Generally, the depth at which this change is made is derived empirically for a given ground structure. Similarly, the most desirable attitude angles of the ripper blade in the penetrating and ripping modes may change, depending on the particular ground structure.
When a number of tractor operators are engaged in working the same ground plot, it is desirable that they all be working under the same attitude and depth parameters. These parameters are chosen by a supervising operator or "dirt boss". Heretofore, the various operators had to visually rely on the relative position of the ripper shank, tool mount and tractor to determine the depth and attitude of the ripper blade. Obviously, this provided varying degrees of accuracy in reaching and maintaining the prescribed depth and pitch for the ripper blade.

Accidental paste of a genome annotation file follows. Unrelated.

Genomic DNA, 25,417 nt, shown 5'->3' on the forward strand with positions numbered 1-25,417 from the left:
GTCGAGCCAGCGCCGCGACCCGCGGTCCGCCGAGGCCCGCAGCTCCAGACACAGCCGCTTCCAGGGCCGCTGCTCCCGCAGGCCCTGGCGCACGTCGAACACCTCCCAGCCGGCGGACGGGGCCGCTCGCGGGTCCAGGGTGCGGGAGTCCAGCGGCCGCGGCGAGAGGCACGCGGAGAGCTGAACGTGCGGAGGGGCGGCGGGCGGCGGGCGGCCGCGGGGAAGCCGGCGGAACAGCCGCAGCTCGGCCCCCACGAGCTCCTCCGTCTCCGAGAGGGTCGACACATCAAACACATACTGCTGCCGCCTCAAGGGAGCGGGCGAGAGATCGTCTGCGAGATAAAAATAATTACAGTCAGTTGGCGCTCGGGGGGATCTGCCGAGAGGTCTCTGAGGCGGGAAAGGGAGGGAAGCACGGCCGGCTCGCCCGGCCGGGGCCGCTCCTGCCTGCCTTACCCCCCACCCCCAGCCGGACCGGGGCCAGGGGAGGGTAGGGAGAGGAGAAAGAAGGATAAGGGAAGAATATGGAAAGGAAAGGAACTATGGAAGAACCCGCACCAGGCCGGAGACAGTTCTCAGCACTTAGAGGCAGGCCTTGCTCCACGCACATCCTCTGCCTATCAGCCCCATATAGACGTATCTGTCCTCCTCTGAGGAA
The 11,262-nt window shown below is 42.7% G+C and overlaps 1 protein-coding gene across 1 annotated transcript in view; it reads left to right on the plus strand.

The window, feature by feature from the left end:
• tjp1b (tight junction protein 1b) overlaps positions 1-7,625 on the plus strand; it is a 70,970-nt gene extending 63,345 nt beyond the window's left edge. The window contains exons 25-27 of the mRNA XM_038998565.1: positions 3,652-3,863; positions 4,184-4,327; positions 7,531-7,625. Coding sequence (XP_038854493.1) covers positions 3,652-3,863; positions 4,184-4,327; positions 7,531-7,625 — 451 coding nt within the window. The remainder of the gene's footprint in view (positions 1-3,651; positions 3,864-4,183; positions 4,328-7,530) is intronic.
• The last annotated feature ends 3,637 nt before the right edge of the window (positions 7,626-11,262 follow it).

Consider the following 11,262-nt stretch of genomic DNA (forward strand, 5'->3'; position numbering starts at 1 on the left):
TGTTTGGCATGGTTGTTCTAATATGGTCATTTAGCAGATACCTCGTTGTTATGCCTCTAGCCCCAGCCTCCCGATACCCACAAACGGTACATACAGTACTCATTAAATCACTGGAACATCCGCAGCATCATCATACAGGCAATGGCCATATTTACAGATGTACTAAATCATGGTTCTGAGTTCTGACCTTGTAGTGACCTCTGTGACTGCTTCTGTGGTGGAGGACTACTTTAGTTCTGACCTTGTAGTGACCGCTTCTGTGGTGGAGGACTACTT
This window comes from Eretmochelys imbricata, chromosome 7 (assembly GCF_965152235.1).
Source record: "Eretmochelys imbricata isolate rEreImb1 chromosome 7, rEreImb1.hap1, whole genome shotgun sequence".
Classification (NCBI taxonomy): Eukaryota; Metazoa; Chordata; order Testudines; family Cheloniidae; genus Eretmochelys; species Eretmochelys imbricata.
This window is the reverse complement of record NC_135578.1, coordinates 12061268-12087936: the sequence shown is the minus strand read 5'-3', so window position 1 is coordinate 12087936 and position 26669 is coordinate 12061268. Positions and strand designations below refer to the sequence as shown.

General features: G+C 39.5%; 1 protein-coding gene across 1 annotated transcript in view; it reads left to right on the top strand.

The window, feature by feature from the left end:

It is in the course of the above that this invention is concerned, wherein the expertise of an experienced supervisor may be used to best position the ripper blade for individual tractors by preselecting settings on an automatic control device and where the preselected conditions will be carried out without the conscious effort of the tractor operator.
It is a principal object of the present invention to provide an automatic control device which may be programmed to change the angular attitude of a ripper tool at a preselected depth.
Another object is to provide such a control device to change the angular attitude of a ripper tool from one preselected angle to another preselected angle at a preselected depth.
Yet another object is to provide an automatic control device for changing the angular attitude of a ripper tool by utilizing a depth control circuit to initiate a change in pitch when the ripper tool is detected at a preselected depth and to utilize a pitch control circuit to terminate the change in pitch when the ripper tool is detected at a preselected pitch.